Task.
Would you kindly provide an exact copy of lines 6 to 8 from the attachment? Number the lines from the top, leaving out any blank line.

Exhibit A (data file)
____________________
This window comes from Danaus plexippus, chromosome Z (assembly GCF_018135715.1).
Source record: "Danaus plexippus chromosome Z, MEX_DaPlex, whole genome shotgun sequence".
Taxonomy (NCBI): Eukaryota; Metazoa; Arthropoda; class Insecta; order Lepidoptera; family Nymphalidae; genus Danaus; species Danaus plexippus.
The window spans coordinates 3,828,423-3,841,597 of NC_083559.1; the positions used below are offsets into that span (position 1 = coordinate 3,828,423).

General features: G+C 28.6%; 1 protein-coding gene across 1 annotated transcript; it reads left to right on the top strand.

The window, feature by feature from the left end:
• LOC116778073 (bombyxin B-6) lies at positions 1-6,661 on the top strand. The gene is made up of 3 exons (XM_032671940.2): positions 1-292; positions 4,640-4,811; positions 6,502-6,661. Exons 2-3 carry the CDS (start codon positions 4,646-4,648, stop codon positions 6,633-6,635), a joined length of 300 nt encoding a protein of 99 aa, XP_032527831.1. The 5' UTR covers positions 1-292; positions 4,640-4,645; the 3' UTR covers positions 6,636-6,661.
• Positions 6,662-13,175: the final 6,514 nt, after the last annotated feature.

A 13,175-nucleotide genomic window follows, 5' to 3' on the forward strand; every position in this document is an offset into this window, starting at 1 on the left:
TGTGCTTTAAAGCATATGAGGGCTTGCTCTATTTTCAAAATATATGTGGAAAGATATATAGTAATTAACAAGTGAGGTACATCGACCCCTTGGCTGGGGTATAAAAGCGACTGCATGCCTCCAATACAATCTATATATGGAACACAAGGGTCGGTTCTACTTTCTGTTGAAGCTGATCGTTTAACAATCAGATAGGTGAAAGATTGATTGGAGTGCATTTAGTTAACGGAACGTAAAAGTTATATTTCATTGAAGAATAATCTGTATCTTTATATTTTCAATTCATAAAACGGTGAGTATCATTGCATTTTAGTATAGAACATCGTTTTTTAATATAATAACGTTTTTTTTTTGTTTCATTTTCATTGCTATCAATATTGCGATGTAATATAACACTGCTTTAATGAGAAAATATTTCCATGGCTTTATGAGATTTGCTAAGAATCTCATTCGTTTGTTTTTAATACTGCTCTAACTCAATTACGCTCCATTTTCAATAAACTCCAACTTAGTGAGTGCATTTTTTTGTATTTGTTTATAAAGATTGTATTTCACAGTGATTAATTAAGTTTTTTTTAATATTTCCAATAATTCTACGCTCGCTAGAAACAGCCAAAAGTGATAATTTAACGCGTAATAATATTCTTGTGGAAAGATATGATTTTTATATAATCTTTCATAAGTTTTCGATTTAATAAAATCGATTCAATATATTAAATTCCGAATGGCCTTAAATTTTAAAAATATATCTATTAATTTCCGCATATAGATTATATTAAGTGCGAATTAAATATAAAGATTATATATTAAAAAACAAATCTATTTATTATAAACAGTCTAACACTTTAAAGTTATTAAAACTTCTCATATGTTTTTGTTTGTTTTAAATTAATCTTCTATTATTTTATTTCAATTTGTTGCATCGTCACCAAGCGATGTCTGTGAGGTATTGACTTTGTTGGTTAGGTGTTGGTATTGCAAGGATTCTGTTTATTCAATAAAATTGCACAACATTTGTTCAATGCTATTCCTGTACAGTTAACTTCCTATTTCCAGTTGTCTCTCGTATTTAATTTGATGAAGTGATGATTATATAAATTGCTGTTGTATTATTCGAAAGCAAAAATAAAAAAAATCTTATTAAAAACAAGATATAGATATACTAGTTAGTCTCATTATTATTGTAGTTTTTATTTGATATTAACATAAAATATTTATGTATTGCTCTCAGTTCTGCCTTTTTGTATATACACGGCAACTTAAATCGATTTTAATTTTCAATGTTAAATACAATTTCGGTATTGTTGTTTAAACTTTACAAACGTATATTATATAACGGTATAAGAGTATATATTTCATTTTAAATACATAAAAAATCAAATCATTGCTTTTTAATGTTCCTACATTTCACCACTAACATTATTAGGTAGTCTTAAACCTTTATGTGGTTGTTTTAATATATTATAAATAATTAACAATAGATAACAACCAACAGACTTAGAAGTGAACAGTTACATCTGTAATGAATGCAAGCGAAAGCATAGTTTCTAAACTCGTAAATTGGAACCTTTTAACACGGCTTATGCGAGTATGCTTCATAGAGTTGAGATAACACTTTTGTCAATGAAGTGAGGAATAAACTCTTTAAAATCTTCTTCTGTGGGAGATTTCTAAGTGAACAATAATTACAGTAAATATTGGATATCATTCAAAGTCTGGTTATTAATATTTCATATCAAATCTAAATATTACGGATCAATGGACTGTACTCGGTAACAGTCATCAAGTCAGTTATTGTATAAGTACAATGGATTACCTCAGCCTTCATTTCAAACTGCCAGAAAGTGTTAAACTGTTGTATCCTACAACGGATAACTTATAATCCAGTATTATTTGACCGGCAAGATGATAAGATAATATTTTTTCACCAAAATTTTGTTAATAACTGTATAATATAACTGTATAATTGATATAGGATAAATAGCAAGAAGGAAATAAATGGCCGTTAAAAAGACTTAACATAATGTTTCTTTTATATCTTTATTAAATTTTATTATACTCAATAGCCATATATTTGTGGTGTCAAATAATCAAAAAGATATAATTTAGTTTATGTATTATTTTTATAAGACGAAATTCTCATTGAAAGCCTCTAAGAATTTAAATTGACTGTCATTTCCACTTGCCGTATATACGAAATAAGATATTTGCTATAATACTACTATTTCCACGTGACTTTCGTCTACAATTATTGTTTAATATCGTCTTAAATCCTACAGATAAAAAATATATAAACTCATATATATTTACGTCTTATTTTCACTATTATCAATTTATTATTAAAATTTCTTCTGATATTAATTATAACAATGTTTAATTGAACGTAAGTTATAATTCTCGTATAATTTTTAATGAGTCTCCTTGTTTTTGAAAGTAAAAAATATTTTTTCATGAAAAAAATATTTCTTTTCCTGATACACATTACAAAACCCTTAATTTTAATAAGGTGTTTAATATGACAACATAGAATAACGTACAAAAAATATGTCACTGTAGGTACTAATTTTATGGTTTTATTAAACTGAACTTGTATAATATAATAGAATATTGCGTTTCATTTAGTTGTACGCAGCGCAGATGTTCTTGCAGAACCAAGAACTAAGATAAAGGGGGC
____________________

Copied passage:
The window, feature by feature from the left end:
• LOC116778073 (bombyxin B-6) lies at positions 1-6,661 on the top strand. The gene is made up of 3 exons (XM_032671940.2): positions 1-292; positions 4,640-4,811; positions 6,502-6,661. Exons 2-3 carry the CDS (start codon positions 4,646-4,648, stop codon positions 6,633-6,635), a joined length of 300 nt encoding a protein of 99 aa, XP_032527831.1. The 5' UTR covers positions 1-292; positions 4,640-4,645; the 3' UTR covers positions 6,636-6,661.
• Positions 6,662-13,175: the final 6,514 nt, after the last annotated feature.